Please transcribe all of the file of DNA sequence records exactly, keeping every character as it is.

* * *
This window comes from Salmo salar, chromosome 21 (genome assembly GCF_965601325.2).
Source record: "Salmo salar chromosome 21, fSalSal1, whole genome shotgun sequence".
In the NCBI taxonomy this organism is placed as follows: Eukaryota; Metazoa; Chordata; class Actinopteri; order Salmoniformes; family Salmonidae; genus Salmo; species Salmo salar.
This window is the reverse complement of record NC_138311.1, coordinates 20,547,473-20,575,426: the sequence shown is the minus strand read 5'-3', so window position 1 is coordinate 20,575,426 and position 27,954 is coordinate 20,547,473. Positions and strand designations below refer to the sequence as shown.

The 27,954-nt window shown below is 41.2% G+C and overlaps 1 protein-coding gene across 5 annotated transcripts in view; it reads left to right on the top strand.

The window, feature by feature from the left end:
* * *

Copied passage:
This window comes from Salmo salar, chromosome 21 (genome assembly GCF_965601325.2).
Source record: "Salmo salar chromosome 21, fSalSal1, whole genome shotgun sequence".
In the NCBI taxonomy this organism is placed as follows: Eukaryota; Metazoa; Chordata; class Actinopteri; order Salmoniformes; family Salmonidae; genus Salmo; species Salmo salar.
This window is the reverse complement of record NC_138311.1, coordinates 20,547,473-20,575,426: the sequence shown is the minus strand read 5'-3', so window position 1 is coordinate 20,575,426 and position 27,954 is coordinate 20,547,473. Positions and strand designations below refer to the sequence as shown.

The 27,954-nt window shown below is 41.2% G+C and overlaps 1 protein-coding gene across 5 annotated transcripts in view; it reads left to right on the top strand.

The window, feature by feature from the left end: